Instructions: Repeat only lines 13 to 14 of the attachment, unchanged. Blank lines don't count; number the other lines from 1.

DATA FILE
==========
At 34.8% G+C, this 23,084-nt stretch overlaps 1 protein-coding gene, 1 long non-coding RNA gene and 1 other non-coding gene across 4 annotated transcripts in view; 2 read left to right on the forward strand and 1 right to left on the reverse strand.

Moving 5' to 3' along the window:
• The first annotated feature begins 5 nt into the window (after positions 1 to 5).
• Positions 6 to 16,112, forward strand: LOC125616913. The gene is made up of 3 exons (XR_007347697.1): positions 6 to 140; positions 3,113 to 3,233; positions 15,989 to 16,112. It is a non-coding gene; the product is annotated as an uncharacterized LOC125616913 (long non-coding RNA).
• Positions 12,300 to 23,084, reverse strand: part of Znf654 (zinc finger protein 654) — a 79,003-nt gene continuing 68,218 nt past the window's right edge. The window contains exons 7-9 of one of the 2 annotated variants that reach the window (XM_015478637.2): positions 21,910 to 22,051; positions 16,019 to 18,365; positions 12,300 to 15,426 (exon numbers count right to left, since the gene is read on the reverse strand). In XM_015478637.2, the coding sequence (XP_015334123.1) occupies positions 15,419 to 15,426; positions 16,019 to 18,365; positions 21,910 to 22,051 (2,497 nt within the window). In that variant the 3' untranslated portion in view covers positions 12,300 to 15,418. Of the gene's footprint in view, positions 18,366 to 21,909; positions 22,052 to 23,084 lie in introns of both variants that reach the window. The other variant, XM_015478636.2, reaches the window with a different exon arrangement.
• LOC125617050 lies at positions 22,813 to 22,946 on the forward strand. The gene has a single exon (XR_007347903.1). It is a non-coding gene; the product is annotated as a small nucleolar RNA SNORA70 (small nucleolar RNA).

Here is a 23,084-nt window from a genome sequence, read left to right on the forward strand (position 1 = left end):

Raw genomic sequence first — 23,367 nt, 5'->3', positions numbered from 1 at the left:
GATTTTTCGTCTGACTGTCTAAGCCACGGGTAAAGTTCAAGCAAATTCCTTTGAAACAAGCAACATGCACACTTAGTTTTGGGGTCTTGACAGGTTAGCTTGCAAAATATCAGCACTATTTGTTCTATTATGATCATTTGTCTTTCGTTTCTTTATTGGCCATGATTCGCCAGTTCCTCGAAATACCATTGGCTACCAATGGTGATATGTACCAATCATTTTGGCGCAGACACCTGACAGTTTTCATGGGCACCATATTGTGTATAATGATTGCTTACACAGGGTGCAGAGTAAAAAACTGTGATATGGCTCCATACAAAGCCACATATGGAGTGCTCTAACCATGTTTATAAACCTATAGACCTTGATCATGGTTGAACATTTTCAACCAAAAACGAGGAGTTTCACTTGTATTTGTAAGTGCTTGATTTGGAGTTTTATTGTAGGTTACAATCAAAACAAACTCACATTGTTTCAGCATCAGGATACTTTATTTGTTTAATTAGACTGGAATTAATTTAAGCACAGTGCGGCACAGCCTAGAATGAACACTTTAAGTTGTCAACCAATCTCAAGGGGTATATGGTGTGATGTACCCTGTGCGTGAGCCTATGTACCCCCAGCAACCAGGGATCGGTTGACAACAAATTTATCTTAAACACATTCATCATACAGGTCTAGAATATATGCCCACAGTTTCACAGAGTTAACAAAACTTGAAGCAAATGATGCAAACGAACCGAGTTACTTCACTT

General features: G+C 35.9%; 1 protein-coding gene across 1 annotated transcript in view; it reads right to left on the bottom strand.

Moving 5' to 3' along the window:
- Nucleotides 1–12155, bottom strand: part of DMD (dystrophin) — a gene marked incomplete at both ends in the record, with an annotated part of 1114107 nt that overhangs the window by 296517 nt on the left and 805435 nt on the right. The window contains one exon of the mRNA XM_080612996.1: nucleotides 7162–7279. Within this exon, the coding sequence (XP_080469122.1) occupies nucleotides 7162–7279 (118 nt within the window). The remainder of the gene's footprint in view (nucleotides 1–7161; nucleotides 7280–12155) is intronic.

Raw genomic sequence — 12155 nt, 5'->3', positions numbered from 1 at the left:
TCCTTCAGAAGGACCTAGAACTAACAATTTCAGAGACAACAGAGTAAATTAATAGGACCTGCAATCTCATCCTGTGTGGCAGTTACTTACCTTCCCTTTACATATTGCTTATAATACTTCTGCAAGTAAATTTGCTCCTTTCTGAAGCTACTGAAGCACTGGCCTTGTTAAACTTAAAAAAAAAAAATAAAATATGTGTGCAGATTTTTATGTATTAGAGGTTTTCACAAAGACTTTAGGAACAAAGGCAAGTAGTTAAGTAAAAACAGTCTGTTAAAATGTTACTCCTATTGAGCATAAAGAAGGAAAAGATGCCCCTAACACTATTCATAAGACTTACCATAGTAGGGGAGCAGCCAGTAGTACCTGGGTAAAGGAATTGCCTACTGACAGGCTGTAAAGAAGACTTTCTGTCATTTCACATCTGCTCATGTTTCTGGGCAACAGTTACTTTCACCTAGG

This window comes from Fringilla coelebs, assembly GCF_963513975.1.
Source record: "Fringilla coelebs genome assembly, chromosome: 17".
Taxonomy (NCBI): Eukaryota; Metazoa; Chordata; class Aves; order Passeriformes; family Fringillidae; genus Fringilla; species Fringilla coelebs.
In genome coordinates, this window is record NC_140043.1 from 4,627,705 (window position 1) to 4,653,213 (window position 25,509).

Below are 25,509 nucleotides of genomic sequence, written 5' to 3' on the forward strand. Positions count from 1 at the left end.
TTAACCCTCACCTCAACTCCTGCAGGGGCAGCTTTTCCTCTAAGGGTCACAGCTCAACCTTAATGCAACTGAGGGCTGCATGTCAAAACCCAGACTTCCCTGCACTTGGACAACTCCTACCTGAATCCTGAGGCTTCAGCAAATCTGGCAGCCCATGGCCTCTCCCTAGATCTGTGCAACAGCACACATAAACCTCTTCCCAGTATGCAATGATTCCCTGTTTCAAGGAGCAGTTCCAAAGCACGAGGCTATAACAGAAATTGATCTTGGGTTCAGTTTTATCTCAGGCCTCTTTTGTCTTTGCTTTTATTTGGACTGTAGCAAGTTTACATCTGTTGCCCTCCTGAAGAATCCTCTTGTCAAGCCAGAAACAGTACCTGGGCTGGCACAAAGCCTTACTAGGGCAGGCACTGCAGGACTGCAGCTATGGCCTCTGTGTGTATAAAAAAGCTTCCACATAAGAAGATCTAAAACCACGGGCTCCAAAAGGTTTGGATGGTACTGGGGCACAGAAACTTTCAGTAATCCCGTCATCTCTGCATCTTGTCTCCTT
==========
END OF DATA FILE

Raw genomic sequence — 12155 nt, 5'->3', positions numbered from 1 at the left:
TCCTTCAGAAGGACCTAGAACTAACAATTTCAGAGACAACAGAGTAAATTAATAGGACCTGCAATCTCATCCTGTGTGGCAGTTACTTACCTTCCCTTTACATATTGCTTATAATACTTCTGCAAGTAAATTTGCTCCTTTCTGAAGCTACTGAAGCACTGGCCTTGTTAAACTTAAAAAAAAAAAATAAAATATGTGTGCAGATTTTTATGTATTAGAGGTTTTCACAAAGACTTTAGGAACAAAGGCAAGTAGTTAAGTAAAAACAGTCTGTTAAAATGTTACTCCTATTGAGCATAAAGAAGGAAAAGATGCCCCTAACACTATTCATAAGACTTACCATAGTAGGGGAGCAGCCAGTAGTACCTGGGTAAAGGAATTGCCTACTGACAGGCTGTAAAGAAGACTTTCTGTCATTTCACATCTGCTCATGTTTCTGGGCAACAGTTACTTTCACCTAGG